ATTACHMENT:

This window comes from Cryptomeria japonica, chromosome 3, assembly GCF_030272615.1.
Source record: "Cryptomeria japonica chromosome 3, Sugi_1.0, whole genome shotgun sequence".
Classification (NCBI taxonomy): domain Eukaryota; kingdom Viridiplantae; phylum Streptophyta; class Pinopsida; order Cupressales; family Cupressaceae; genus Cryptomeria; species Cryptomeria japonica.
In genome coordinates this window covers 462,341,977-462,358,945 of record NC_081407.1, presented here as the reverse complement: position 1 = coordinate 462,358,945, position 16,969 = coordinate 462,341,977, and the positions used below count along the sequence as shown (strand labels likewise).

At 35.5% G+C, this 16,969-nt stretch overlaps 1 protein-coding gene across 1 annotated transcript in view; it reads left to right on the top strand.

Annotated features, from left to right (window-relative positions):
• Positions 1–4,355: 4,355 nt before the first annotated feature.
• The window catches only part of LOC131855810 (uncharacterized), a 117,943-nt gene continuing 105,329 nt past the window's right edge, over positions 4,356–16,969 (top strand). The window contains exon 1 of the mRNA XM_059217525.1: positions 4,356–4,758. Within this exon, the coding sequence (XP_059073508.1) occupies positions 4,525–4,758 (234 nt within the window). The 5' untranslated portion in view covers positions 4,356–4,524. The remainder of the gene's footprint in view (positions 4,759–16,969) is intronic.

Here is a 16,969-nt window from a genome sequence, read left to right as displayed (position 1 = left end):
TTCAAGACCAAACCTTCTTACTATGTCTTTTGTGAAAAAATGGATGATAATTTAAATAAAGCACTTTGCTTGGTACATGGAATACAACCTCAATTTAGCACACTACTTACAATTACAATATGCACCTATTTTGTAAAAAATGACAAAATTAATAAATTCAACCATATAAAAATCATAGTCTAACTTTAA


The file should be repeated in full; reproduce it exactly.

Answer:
This window comes from Cryptomeria japonica, chromosome 3, assembly GCF_030272615.1.
Source record: "Cryptomeria japonica chromosome 3, Sugi_1.0, whole genome shotgun sequence".
Classification (NCBI taxonomy): domain Eukaryota; kingdom Viridiplantae; phylum Streptophyta; class Pinopsida; order Cupressales; family Cupressaceae; genus Cryptomeria; species Cryptomeria japonica.
In genome coordinates this window covers 462,341,977-462,358,945 of record NC_081407.1, presented here as the reverse complement: position 1 = coordinate 462,358,945, position 16,969 = coordinate 462,341,977, and the positions used below count along the sequence as shown (strand labels likewise).

At 35.5% G+C, this 16,969-nt stretch overlaps 1 protein-coding gene across 1 annotated transcript in view; it reads left to right on the top strand.

Annotated features, from left to right (window-relative positions):
• Positions 1–4,355: 4,355 nt before the first annotated feature.
• The window catches only part of LOC131855810 (uncharacterized), a 117,943-nt gene continuing 105,329 nt past the window's right edge, over positions 4,356–16,969 (top strand). The window contains exon 1 of the mRNA XM_059217525.1: positions 4,356–4,758. Within this exon, the coding sequence (XP_059073508.1) occupies positions 4,525–4,758 (234 nt within the window). The 5' untranslated portion in view covers positions 4,356–4,524. The remainder of the gene's footprint in view (positions 4,759–16,969) is intronic.

Here is a 16,969-nt window from a genome sequence, read left to right as displayed (position 1 = left end):
TTCAAGACCAAACCTTCTTACTATGTCTTTTGTGAAAAAATGGATGATAATTTAAATAAAGCACTTTGCTTGGTACATGGAATACAACCTCAATTTAGCACACTACTTACAATTACAATATGCACCTATTTTGTAAAAAATGACAAAATTAATAAATTCAACCATATAAAAATCATAGTCTAACTTTAA